After the scholars there is typically a master called “Contrario” counterwearing both crown and garter, who demonstrates how to counter the master’s remedy and those of his scholarswho morgqn likewise sometimes followed by his own scholars in garters.

In rare cases, a fourth type of master appears called “Contra-Contrario” counter-counterwho likewise wears the crown and garter and demonstrates how to defeat the master’s counter. Some sections feature multiple master remedies or master counters, while some have only one.

There are also many cases in which an image in one duellqtorum will only feature a scholar’s garter xuellatorum the corresponding image in another also includes a master’s crown. Depending on the instance, this may either be intentional or merely an error in the art. Novati described it as a small, thin, vellum folio, pen and ink with gold highlights, duelatorum illustrations of sword and lance combat on foot and horseback.

This is the briefest copy of Fiore’s work currently duellattorum, with only 19 folios; it has a prologue in Italian and four illustrated figures per page in the main body. The figures are accompanied by text that is often identical to that of the Ms. Ludwig XV 13 excepting differences in spellingbut at times includes additional explanation. It also refers to a certain lfos of the sword in one hand which is likewise missing from that section.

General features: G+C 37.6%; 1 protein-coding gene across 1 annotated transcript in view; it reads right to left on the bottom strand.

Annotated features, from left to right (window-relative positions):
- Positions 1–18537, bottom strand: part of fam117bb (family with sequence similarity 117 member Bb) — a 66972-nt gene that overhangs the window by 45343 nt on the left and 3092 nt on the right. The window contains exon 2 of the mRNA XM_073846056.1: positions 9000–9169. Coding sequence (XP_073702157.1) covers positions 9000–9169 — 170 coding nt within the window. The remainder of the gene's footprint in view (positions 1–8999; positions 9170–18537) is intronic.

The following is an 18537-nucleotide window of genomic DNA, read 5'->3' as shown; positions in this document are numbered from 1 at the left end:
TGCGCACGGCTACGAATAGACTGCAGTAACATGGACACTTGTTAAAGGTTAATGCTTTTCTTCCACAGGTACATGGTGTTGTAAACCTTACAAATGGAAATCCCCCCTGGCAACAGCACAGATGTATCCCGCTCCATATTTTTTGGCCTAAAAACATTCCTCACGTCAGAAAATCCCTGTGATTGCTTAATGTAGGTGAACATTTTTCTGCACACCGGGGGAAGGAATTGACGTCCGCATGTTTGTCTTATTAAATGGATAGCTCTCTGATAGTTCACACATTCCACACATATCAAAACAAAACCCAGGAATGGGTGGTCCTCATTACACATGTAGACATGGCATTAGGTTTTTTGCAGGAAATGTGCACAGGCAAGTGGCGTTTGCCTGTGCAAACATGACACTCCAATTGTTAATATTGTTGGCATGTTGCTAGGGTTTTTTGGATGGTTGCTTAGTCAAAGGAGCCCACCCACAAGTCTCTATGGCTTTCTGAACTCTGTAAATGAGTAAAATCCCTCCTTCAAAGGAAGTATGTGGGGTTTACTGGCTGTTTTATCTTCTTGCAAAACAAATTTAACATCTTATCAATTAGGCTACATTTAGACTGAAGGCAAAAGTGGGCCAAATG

This manuscript is typically referred to as the ‘Pierpont Morgan version’ or simply the ‘Morgan’. The known provenance of the Ms. Its prologue, format, illustrations, and text are all very similar to the Ms. The text takes the form of descriptive paragraphs set in poor Italian verse, [32] which are nevertheless fairly clear and informative. Despite its duellatormu characteristics with the Ms. This is the longest and most comprehensive of the four manuscripts of Fior di Battaglia. This manuscript is typically referred to as the ‘Getty version’.

Ludwig XV 13 is: The Pisani Dossi Ms. It consists of 36 folia and possesses two different prologues, one in Renaissance Latin and morfan in Italian. The body of the text consists of four to six illustrations per flps, each with only a brief couplet or quatrain to explain it.

Fior di Battaglia (MS M) ~ Wiktenauer ~☞ Insquequo omnes gratuiti fiant